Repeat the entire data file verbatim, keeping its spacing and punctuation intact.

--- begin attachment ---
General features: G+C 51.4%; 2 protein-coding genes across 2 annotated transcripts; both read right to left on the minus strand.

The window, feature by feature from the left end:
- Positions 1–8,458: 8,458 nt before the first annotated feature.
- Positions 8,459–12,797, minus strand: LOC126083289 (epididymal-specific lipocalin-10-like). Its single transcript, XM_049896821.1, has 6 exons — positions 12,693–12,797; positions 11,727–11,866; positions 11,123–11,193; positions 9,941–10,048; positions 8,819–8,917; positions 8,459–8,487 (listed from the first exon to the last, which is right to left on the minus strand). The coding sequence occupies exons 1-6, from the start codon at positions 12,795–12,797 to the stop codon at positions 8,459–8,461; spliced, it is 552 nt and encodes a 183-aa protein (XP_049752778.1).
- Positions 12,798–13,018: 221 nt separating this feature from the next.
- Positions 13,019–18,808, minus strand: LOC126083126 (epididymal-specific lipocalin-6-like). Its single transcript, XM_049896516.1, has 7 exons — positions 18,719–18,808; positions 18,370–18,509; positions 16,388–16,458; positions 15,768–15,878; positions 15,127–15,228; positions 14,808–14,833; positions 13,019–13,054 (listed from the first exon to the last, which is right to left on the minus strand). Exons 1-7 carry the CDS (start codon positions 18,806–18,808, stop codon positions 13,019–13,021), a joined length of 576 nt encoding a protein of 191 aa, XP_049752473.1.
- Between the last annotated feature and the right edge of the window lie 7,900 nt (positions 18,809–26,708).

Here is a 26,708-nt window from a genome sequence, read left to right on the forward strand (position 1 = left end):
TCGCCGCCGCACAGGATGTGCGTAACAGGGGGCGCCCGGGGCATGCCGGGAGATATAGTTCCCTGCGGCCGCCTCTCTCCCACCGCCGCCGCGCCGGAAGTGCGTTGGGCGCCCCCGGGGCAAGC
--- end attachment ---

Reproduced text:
General features: G+C 51.4%; 2 protein-coding genes across 2 annotated transcripts; both read right to left on the minus strand.

The window, feature by feature from the left end:
- Positions 1–8,458: 8,458 nt before the first annotated feature.
- Positions 8,459–12,797, minus strand: LOC126083289 (epididymal-specific lipocalin-10-like). Its single transcript, XM_049896821.1, has 6 exons — positions 12,693–12,797; positions 11,727–11,866; positions 11,123–11,193; positions 9,941–10,048; positions 8,819–8,917; positions 8,459–8,487 (listed from the first exon to the last, which is right to left on the minus strand). The coding sequence occupies exons 1-6, from the start codon at positions 12,795–12,797 to the stop codon at positions 8,459–8,461; spliced, it is 552 nt and encodes a 183-aa protein (XP_049752778.1).
- Positions 12,798–13,018: 221 nt separating this feature from the next.
- Positions 13,019–18,808, minus strand: LOC126083126 (epididymal-specific lipocalin-6-like). Its single transcript, XM_049896516.1, has 7 exons — positions 18,719–18,808; positions 18,370–18,509; positions 16,388–16,458; positions 15,768–15,878; positions 15,127–15,228; positions 14,808–14,833; positions 13,019–13,054 (listed from the first exon to the last, which is right to left on the minus strand). Exons 1-7 carry the CDS (start codon positions 18,806–18,808, stop codon positions 13,019–13,021), a joined length of 576 nt encoding a protein of 191 aa, XP_049752473.1.
- Between the last annotated feature and the right edge of the window lie 7,900 nt (positions 18,809–26,708).

Here is a 26,708-nt window from a genome sequence, read left to right on the forward strand (position 1 = left end):
TCGCCGCCGCACAGGATGTGCGTAACAGGGGGCGCCCGGGGCATGCCGGGAGATATAGTTCCCTGCGGCCGCCTCTCTCCCACCGCCGCCGCGCCGGAAGTGCGTTGGGCGCCCCCGGGGCAAGC